Earlier this month, a federal court ruled that Snuggies, the As Seen on TV 'blanket with sleeves', should be classified as blankets, and live as a separate entity from robes or priestly vestments.

The ruling followed the Justice Department's argument that Snuggies are apparel and not blankets, so they should be 'subjected to higher duties than blankets', reports Bloomberg.

Judge Mark Barnett of the Court of International Trade said during the trial that the Customs and Border Protection was in the wrong to classify Snuggies as apparel. Barnett cited the Snuggies' use of marketing as a blanket, specifically referencing its packaging with the phrase, "The Blanket With Sleeves!".

The judge added that those who purchase Snuggies may likely be "in the types of situations one might use a blanket; for example, while seated or reclining on a couch or bed, or outside cheering a sports team."

In Barnett's opinion, the addition of sleeves 'was not enough' to have the Snuggie be considered a piece of clothing. He added the use of sleeves allowed the Snuggie "to remain in place and keep the user warm while allowing the user to engage in certain activities requiring the use of their hands."

More so, Judge Barnett rejected the idea a Snuggie may also be similar in fashion to priestly vestments or scholastic robes which also use wide sleeves and a loose fit around the body. In his ruling, the judge argued that robes open from the front, and priestly vestments and scholastic robes have no opening on either side, so the role of a Snuggie as a garment is invalid.

Mea Culpa

The history of this blog has been, except for the last three months, one of me never ever making political prognostications.  This is a policy I will return to, as I was completely wrong about this election.  Just to rub my own nose in it, this is what I wrote:

I think that "shackled to a suicide bomber" is more apt. Trump is not only going to lose big in this election to an incredibly weak Democratic candidate, but he is also going to kill the Republicans in the House and Senate and any number of down-ballot elections.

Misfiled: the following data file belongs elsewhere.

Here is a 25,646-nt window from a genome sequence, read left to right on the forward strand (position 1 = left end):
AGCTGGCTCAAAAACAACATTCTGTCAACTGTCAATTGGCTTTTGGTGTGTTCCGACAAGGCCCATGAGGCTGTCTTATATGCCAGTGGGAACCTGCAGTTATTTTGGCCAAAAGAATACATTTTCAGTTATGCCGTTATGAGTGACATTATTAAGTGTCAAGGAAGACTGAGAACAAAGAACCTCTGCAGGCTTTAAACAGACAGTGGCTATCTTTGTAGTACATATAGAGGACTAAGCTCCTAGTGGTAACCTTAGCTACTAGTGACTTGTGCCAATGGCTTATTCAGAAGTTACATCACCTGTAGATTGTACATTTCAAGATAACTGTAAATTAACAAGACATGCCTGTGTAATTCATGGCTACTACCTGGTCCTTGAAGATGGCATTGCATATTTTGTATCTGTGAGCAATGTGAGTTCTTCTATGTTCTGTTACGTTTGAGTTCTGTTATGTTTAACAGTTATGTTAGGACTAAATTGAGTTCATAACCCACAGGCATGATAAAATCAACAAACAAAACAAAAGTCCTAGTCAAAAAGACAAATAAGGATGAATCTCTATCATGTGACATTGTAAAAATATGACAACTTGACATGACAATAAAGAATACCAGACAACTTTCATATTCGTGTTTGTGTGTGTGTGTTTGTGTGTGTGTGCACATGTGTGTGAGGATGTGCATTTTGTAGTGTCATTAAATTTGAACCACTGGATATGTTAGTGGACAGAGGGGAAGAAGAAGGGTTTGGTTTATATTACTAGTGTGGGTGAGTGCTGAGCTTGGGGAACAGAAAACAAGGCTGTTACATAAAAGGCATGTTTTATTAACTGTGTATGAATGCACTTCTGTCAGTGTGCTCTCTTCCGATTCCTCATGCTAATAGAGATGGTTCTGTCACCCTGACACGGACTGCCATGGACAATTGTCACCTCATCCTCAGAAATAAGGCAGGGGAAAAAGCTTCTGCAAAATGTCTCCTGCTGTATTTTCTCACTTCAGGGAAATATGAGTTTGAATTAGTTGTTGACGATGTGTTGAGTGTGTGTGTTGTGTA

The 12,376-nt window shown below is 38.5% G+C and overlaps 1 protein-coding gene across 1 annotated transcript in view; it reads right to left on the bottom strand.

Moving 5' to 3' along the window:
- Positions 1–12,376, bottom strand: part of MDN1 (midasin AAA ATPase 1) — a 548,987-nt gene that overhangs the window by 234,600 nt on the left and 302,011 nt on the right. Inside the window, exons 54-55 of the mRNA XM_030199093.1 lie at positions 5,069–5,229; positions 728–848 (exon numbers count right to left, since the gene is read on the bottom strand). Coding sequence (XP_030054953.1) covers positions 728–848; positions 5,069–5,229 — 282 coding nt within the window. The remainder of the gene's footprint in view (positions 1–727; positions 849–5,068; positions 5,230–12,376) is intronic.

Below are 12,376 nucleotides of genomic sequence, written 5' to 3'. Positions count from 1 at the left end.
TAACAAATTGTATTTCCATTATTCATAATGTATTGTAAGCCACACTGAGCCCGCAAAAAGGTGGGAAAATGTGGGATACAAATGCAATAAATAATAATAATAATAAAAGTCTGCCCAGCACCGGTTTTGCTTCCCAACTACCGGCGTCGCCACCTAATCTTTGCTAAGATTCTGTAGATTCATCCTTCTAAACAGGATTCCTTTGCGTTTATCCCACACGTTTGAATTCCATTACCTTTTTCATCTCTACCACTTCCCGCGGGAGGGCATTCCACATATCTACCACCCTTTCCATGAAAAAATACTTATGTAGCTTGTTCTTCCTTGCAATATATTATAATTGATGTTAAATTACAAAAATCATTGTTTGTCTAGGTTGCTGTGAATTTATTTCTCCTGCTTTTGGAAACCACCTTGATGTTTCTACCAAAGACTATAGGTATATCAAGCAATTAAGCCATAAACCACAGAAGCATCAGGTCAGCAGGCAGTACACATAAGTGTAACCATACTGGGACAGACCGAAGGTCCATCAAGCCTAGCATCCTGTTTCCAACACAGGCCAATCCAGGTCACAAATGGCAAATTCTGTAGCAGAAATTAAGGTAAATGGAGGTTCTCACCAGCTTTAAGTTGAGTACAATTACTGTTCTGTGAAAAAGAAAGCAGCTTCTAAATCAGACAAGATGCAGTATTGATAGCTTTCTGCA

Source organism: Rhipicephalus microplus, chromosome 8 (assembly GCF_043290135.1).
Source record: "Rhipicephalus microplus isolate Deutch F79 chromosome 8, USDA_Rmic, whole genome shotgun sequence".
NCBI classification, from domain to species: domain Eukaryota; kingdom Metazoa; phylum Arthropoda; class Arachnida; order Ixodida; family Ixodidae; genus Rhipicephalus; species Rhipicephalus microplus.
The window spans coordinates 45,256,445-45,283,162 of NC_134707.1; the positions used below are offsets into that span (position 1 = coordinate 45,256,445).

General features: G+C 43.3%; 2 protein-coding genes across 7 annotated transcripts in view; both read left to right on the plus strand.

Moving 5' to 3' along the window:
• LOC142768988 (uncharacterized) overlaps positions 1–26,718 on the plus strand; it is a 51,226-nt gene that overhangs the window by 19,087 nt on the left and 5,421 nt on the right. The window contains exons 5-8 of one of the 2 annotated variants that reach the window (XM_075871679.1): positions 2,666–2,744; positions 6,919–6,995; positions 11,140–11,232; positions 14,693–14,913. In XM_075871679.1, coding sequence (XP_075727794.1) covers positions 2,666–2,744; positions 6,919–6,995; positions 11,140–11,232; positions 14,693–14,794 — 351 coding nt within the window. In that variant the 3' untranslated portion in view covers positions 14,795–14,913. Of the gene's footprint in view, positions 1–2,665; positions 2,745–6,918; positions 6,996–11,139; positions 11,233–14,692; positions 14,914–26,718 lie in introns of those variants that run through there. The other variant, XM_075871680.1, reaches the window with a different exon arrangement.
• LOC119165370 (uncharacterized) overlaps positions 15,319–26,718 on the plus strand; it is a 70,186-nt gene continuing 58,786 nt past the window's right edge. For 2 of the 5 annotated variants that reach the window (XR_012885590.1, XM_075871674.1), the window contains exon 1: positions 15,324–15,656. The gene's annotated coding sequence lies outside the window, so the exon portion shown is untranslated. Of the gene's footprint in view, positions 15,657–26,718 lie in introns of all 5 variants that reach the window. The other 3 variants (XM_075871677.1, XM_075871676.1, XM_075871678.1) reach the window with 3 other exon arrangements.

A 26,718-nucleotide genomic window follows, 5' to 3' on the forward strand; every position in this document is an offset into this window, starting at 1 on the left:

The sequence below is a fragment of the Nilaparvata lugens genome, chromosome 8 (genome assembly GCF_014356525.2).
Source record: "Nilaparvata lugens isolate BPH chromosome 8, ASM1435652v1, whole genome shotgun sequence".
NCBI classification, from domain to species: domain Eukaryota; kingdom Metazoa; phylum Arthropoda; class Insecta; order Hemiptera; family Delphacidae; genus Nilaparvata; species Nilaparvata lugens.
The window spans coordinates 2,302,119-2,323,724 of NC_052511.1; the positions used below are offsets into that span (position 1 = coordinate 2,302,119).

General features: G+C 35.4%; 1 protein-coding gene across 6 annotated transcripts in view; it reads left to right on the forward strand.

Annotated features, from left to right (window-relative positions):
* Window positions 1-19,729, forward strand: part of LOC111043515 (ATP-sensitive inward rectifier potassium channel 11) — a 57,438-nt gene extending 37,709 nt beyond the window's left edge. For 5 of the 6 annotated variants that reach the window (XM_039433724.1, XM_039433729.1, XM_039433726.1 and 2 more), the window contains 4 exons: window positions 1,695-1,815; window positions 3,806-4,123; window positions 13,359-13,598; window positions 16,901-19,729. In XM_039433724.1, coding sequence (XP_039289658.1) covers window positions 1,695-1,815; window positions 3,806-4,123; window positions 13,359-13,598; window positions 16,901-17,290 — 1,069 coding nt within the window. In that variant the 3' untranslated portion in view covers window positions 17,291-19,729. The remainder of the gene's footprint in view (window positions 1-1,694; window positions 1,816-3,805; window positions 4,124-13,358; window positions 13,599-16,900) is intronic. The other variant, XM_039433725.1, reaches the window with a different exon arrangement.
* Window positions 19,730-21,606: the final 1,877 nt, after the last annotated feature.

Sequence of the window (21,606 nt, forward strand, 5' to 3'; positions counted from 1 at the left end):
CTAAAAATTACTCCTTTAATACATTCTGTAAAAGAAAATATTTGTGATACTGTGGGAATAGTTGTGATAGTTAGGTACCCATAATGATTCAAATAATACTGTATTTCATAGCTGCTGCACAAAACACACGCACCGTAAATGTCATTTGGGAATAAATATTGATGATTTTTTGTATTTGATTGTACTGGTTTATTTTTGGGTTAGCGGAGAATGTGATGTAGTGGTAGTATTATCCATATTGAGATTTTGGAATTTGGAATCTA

Oops.  At this point the election is not decided but Trump is clearly competitive and the Republicans look likely to hold on to both houses of Congress.

In business school, there is a famous project we do in marketing that teaches an important lesson.  In that project, a bunch of Ivy Leaguers are asked to estimate the percentage of people in the US who snow ski.  We all look around the table and say, "I ski and you ski and she skis, so it must be about 80%", when in fact the percentage is in the single digits.  The lesson is to not make predictions for whole markets (and countries) based on one's own personal outlook and experience.  I and many other clearly did not understand large swathes of the electorate, something I want to think about for a bit.   The one thing I am sure about is that my (and many others') attempt to apply a policy framework to this is simply not going to work.  Trump is a sort of anti-wonk, a governmental Loki. Policy choices likely don't explain this election.

Looking for A Digital Marketing Specialist

If you know anyone in the Phoenix area who might be interested, have them apply.  Please do not apply by putting something in the comments section.

Phoenix digital marketing specialist for campground company

Update:  fixed the link

If You Want to Worry About Something Other Than This Election....

From the WSJ:

A Midwestern metropolis is under attack from an unseen enemy, with victims pouring into doctors’ offices and pharmacies with telltale wounds.

“Right now I don’t even want to go outside to get the paper,” said 82-year-old Chuck Heinz, a retired manufacturing manager whose upper torso is peppered with dozens of welts.

Megan Kinser, who has been attacked at least two dozen times, goes out only when she has to. “It makes me nervous,” said the 32-year-old pharmacy assistant.

The culprit: Pyemotes herfsi, otherwise known as the oak leaf itch mite.

The eight-legged pest causes intense itching in humans. Native to Central Europe, researchers believe it made its U.S. debut in the 1990s in Kansas City and has since spread to many parts of the Midwest, with outbreaks happening every three to eight years. Nearly invisible to the eye at 1/100th of an inch, the mites are back in full force.

“You can’t see them, they’re microscopic and before you know it they’re under your skin,” said Jared Mayberry, marketing director of Ryan Lawn & Tree in Overland Park, Kan.